Skogestad gives the following general advice:

Scale the plant outputs and inputs. This is very important for most design procedures and is sometimes forgotten. In general, scaling improves the conditioning of the design problem, it enables meaningful analysis to be made of the robustness properties of the feedback system in the frequency domain, and for loop-shaping it can simplify the selection of weights. There are a variety of methods available including normalization with respect to the magnitude of the maximum or average value of the signal in question. If one is to go straight to a design the following variation has proved useful in practice:

- The outputs are scaled such that equal magnitudes of cross-coupling into each of the outputs is equally undesirable.
- Each input is scaled by a given percentage (say 10%) of its expected range of operation. That is, the inputs are scaled to reflect the relative actuator capabilities.

Order the inputs and outputs so that the plant is as diagonal as possible. The relative gain array

`relative_gain_array`

can be useful here. The purpose of this pseudo-diagonalization is to ease the design of the pre- and post-compensators which, for simplicity, will be chosen to be diagonal.Next, we discuss the selection of weights to obtain the shaped plant $G_s = W_2 G W_1$ where $W_1 = W_p W_a W_g$

Select the elements of diagonal pre- and post-compensators $W_p$ and $W_2$ so that the singular values of $W_2 G W_p$ are desirable. This would normally mean high gain at low frequencies, roll-off rates of approximately 20 dB/decade (a slope of about 1) at the desired bandwidth(s), with higher rates at high frequencies. Some trial and error is involved here. $W_2$ is usually chosen as a constant, reflecting the relative importance of the outputs to be controlled and the other measurements being fed back to the controller. For example, if there are feedback measurements of two outputs to be controlled and a velocity signal, then $W_2$ might be chosen to be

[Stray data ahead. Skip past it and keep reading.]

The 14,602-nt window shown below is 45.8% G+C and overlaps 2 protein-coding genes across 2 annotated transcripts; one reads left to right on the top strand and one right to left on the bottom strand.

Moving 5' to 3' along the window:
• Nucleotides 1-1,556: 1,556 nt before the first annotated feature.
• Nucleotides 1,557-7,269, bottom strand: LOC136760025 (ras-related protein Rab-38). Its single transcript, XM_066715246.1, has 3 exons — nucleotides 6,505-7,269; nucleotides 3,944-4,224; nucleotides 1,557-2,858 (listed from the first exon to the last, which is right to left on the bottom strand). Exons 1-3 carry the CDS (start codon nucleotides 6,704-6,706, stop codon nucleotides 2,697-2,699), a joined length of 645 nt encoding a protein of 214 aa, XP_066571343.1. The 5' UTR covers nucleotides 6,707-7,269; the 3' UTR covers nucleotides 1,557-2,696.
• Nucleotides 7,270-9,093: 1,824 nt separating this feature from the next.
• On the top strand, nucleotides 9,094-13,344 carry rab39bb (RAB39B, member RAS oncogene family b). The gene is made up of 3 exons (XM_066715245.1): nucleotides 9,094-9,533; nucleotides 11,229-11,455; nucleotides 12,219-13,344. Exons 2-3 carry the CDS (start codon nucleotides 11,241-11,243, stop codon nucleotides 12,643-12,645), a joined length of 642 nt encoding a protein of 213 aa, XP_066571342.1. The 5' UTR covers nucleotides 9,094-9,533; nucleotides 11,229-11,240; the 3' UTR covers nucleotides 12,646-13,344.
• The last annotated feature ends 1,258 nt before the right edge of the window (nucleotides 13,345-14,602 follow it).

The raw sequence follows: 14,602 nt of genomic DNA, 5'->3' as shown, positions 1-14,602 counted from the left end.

`diag([1, 1, 0.1])`

, where 0.1 is in the velocity signal channel. $W_p$ contains the dynamic shaping. Integral action, for low frequency performance; phase-advance for reducing the roll-off rates at crossover, and phase-lag to increase the roll-off rates at high frequencies should all be placed in $W_p$ if desired. The weights should be chosen so that no unstable hidden modes are created in $G_s$.Optional: Introduce an additional gain matrix $W_g$ cascaded with $W_a$ to provide control over actuator usage. $W_g$ is diagonal and is adjusted so that actuator rate limits are not exceeded for reference demands and typical disturbances on the scaled plant outputs. This requires some trial and error.

Robustly stabilize the shaped plant $G_s = W_2 G W_1$ , where $W_1 = W_p W_a W_g$, using

`glover_mcfarlane`

. First, the maximum stability margin $ϵ_{max} = 1/γ_{min}$ is calculated. If the margin is too small, $ϵmax < 0.25$, then go back and modify the weights. Otherwise, a γ-suboptimal controller is synthesized. There is usually no advantage to be gained by using the optimal controller. When $ϵ_{max}$ > 0.25 (respectively $γ_{min}$ < 4) the design is usually successful. In this case, at least 25% coprime factor uncertainty is allowed, and we also find that the shape of the open-loop singular values will not have changed much after robust stabilization. A small value of ϵmax indicates that the chosen singular value loop-shapes are incompatible with robust stability requirements. That the loop-shapes do not change much following robust stabilization if γ is small (ϵ large), is justified theoretically in McFarlane and Glover (1990).Analyze the design and if all the specifications are not met make further modifications to the weights.

Implement the controller. The configuration shown in below has been found useful when compared with the conventional set up. This is because the references do not directly excite the dynamics of $K$, which can result in large amounts of overshoot (classical derivative kick). The constant prefilter ensures a steady-state gain of 1 between r and y, assuming integral action in $W_1$ or $G$ (note, the K returned by this function has opposite sign compared to that of Skogestad, so we use negative feedback here).

Anti-windup can be added to $W_1$ but putting $W_1$ on Hanus form after the synthesis, see `hanus`

.

```
┌─────────┐ ┌────────┐ ┌────────┐
r │ │ us│ │ u │ │ y
───►│(K*W2)(0)├──+──►│ W1 ├─────►│ G ├────┬──►